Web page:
‘Need to address Metro commuters’ last-mile connectivity concerns’

April 4, 2017, 8:50 AM

BENGALURU: A citizen’s initiative this time will look into plugging the issues of first-and last-mile connectivity at Namma Metro stations. Last week, Toyota Mobility Foundationand WRI India launched a Station Accessibility and Mobility Program (STAMP) challenge to identify the best ideas from citizens on plugging the connectivity issue. As citizens gear up to bring their best ideas to the fore, TOI spoke to Prasanna Ganesh , programme director at the Toyota Mobility Foundation, Tokyo, Japan, on the initiative. Excerpts:

What is the STAMP challenge and why Bengaluru?
Namma Metro is great for the city but it needs to be integrated with first/last mile connectivity. No single stakeholder can make the difference and we need each one to be collaborative and work towards these issues. The STAMP initiative provides a platform for citizens, entrepreneurs and the government to work together and improve access to and from the Metro. As part of the contest, the best four ideas will be mentored by entrepreneurs; citizens will work with the government to implement them. Entrepreneurs can help streamline the winning ideas and mentor citizens to come up with more comprehensive solutions, putting their ideas to practical use.

What did you find out from the data collection activity that took place during the past few months?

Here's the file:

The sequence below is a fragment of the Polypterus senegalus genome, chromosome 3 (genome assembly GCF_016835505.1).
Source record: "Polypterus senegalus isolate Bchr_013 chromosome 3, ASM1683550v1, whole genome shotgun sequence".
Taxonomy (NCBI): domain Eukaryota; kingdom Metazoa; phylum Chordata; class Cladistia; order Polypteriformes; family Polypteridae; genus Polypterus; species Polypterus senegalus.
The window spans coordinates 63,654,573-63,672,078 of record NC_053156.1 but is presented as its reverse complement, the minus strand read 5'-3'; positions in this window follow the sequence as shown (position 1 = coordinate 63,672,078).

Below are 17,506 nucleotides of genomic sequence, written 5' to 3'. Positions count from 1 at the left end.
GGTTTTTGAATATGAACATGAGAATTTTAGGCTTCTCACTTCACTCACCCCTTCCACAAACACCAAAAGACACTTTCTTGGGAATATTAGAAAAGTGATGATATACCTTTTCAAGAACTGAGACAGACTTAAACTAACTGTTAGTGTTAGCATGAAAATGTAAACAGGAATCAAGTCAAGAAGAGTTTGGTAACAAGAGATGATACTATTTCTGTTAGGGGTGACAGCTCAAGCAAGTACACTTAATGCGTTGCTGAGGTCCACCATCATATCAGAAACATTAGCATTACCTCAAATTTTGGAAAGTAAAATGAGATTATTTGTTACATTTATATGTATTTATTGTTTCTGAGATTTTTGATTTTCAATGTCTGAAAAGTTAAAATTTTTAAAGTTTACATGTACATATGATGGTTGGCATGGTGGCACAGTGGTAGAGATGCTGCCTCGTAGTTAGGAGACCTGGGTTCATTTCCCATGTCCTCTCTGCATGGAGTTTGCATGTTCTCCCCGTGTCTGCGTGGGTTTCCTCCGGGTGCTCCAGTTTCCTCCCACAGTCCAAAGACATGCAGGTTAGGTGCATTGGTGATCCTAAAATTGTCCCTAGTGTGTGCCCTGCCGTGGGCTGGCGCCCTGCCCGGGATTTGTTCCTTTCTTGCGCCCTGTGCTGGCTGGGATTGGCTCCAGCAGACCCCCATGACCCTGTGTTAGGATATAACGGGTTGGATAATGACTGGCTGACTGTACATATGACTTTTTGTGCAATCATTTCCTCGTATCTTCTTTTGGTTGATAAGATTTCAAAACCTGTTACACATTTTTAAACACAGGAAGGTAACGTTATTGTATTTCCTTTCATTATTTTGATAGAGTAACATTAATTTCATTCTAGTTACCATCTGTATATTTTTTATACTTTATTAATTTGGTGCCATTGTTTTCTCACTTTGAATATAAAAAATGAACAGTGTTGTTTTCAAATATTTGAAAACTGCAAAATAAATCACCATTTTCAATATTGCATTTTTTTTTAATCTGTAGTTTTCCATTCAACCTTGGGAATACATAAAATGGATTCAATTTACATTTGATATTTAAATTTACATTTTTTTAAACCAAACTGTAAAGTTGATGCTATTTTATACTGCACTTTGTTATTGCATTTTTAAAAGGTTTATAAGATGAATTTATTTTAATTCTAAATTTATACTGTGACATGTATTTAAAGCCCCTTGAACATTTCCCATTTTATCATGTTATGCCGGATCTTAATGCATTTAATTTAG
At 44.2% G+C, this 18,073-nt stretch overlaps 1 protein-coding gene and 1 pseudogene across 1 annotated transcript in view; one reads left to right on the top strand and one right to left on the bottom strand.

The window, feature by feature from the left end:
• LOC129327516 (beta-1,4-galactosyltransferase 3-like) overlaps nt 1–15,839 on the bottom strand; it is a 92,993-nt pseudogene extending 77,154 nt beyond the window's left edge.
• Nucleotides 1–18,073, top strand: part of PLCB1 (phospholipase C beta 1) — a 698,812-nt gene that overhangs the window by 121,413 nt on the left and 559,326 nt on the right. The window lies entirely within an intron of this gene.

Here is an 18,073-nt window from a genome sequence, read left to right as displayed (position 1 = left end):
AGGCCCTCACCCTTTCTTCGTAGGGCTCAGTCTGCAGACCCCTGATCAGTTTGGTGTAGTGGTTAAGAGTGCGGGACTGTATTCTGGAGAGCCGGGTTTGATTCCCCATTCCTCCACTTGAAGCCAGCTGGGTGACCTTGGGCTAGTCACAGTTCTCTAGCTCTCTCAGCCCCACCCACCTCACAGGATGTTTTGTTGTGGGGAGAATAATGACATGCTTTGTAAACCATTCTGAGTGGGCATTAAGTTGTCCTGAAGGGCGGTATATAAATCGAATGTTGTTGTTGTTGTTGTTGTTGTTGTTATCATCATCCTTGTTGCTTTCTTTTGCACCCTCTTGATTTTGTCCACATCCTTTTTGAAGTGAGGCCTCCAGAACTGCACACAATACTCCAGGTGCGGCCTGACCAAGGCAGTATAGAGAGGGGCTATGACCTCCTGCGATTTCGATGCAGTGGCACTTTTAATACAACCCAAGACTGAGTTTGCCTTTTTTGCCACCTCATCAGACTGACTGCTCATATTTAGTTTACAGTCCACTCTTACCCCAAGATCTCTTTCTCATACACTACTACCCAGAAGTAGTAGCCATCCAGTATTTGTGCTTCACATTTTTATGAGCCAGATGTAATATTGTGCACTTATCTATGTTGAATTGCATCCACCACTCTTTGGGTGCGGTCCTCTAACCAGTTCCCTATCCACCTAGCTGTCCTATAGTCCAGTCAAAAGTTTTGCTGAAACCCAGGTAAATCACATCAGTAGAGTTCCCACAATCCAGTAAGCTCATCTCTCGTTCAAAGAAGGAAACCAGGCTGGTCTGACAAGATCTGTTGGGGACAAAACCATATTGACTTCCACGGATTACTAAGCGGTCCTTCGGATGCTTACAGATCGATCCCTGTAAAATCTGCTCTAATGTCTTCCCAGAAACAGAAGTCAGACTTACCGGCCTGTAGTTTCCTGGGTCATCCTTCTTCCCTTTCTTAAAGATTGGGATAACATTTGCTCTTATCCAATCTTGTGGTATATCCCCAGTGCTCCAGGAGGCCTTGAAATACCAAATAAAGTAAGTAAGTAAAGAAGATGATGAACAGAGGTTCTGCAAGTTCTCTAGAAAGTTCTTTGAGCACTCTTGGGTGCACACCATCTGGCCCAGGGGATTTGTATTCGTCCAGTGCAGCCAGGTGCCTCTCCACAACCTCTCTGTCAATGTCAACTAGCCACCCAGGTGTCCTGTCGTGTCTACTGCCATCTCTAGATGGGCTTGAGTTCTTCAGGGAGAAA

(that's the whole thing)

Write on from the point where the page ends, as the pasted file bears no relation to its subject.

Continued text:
We found that each Metro station has a different characteristic. The MG Road station is nearer to shopping outlets and restaurants which are more or less walking distance. So we may be looking at better walkways or more pavements. On the other hand, Byappanahalli station is at least three to four km away from the nearest catchment area, so there may be a need for integrating more transport systems there like feeder services or car-pooling. But these are only examples, the contestants are the ones who will be bringing up the ideas for different stations.
How is first/last mile connectivity handled in other cities like Delhi?
The issue of last-mile connectivity is not plugged in Delhi and there are a lot of people working towards it. But Metro is still nascent in Bengaluru. So, we need to start thinking that a Metro user is thinking of the most optimal way of travelling from points A to B. While Metro may facilitate half that commute, we need ideas on what to do about the rest.
How are you planning to boost this sense of collaboration among citizens and the government?
The aim is to focus on the end goal. There’s significant civic engagement in Bengaluru. The BMRC and BMTC are progressive in their ideas for bettering the transport system. Entrepreneurs are insightful on how to make the system more effective for citizens and our implementation partner, WRI India, has on-ground knowledge of the issue. We have evangelists of civic engagement like V Ravichandar, Ashwin Mahesh and B.PAC. We are trying to encourage this collaboration. But we also believe the government has its own rationale in viewing how and why something needs to be done. There are different factors that need to be considered by them as well.

Source – TOI

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